It might be the exact right thing to do, but there are other factors that come into these things. And one of the things that strikes me as part of this conversation is that even the plans that we make, don’t necessarily come true. Life changes more than it stays the same. So you think, “Oh, here's how this is going to go,” but then it goes completely different.


And Patti, you just said, “Well, geez, don't plan on things being that way in the future.” And you shared a story about how somebody's life had changed, and they decided that they had to leave their job, and they couldn't buy a house or do things because of their student loan debt. Right, Patti?


Patti: Right. I knew somebody; she was an attorney, and then she lost her job in Florida. This was all during COVID, and she moved back to the Chicago area, and she had over $280,000 worth of student loans, so she ended up moving back home in her parents’ basement. And she was just distraught. She kept saying, “This is just so heavy on my mind.” She could have been on an income driven repayment plan.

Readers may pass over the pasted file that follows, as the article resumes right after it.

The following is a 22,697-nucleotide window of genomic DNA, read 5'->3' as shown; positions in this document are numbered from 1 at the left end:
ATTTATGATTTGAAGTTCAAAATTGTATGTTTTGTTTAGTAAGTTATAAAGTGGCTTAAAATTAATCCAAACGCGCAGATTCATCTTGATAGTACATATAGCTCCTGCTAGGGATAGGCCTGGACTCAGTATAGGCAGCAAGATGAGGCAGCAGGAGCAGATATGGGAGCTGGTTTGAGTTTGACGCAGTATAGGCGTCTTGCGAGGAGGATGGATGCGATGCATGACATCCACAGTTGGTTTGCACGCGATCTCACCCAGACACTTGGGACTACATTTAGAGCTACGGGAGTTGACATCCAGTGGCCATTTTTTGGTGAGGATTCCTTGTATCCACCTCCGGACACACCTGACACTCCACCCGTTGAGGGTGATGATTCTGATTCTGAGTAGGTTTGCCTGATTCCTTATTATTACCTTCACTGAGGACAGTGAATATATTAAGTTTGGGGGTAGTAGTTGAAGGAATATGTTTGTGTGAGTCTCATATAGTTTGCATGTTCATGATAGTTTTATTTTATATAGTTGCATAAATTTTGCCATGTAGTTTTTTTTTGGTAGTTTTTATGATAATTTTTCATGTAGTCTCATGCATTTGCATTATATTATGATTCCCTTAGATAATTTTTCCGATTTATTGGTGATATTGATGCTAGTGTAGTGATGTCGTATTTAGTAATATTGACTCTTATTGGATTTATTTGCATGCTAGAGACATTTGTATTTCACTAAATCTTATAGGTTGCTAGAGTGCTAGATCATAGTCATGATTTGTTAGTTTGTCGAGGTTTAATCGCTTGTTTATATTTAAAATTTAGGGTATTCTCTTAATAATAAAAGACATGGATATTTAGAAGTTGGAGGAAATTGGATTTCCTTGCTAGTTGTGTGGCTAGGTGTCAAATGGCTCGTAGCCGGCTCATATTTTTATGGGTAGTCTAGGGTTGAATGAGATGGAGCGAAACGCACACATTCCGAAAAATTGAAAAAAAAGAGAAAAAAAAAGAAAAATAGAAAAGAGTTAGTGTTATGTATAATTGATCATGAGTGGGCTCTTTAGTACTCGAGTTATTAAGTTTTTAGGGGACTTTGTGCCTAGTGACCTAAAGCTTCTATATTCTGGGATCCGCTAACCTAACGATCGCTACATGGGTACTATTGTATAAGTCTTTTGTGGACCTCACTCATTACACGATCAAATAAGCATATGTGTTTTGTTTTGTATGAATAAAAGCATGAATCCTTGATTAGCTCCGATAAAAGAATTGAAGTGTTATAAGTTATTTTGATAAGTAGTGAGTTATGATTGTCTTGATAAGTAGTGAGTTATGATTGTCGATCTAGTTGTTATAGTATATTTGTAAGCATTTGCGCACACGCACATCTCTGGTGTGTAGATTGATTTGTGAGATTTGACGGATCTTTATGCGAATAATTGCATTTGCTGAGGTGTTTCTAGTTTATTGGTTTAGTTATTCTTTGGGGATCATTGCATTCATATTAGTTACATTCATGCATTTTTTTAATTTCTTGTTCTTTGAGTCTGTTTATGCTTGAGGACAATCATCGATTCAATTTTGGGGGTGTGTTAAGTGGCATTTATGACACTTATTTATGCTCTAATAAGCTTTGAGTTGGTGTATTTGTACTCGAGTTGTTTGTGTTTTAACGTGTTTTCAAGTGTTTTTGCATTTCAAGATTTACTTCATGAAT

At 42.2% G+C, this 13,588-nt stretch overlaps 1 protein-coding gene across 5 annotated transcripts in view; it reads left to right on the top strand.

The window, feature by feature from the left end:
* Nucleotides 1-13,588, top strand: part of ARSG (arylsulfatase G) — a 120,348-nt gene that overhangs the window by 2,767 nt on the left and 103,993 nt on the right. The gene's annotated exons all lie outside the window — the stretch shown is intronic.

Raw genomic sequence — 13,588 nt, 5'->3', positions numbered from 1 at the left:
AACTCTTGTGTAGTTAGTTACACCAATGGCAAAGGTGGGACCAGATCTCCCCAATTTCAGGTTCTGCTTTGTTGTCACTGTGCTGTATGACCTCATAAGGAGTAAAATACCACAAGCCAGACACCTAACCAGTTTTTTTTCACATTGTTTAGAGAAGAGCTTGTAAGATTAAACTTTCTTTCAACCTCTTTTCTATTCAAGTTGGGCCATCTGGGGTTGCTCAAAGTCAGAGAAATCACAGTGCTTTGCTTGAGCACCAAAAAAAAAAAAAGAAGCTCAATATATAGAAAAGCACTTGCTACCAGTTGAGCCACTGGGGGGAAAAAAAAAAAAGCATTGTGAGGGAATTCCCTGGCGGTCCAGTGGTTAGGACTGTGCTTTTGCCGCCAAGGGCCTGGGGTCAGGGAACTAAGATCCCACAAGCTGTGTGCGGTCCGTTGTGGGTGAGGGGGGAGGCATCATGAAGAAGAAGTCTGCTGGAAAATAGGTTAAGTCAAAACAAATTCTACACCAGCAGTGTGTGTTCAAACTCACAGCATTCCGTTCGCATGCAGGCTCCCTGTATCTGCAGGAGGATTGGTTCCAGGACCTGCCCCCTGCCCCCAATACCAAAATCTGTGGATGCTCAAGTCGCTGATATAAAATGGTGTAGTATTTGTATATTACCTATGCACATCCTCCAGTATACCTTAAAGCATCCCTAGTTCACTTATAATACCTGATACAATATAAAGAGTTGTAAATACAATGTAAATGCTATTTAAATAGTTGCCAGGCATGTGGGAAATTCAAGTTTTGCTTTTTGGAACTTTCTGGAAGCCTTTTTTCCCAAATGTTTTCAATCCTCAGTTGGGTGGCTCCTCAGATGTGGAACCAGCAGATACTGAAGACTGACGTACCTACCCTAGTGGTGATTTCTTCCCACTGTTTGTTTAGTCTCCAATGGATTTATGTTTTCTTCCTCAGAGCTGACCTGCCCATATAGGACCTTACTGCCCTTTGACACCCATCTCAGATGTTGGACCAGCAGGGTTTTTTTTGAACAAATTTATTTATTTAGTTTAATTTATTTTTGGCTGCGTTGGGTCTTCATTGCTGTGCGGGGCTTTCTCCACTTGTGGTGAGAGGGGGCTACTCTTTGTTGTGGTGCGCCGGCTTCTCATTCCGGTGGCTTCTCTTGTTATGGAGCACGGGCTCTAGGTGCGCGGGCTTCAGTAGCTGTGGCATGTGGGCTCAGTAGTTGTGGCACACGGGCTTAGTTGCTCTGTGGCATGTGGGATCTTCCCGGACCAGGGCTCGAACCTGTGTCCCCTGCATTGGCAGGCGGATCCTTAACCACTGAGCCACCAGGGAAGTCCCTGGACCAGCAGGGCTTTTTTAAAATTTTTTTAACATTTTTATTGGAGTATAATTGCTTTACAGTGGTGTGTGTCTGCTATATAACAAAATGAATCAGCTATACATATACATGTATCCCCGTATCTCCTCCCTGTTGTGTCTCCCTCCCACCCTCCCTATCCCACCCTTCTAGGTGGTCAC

She was making around $90,000, so the payments wouldn't have been astronomical if she had been on an income driven payment plan, but it was more the emotional things. She was saying, “I just feel like I can't move forward. I don't feel like I should be buying a condo. I just want to get this debt gone.”

In my mind, it's a different mindset. If you take a loan out for a home, you're looking at that as an investment, and you're enjoying it, whereas when you take the money out for a student loan, you just see that big loan balance out there, and people just don't like it. I think it’s more of an emotional thing than actually looking at the numbers.


Bridget: And also going to school and getting your degree is actually hard.


Patti: Right.


Bridget: It's an accomplishment to graduate, or maybe you don't graduate. It's a hard thing, so it's not always something you enjoy. What about parents? Let's talk about parents taking out parent student loans. Parent student loans are now being forgiven. Great. Why not take them? What do you think?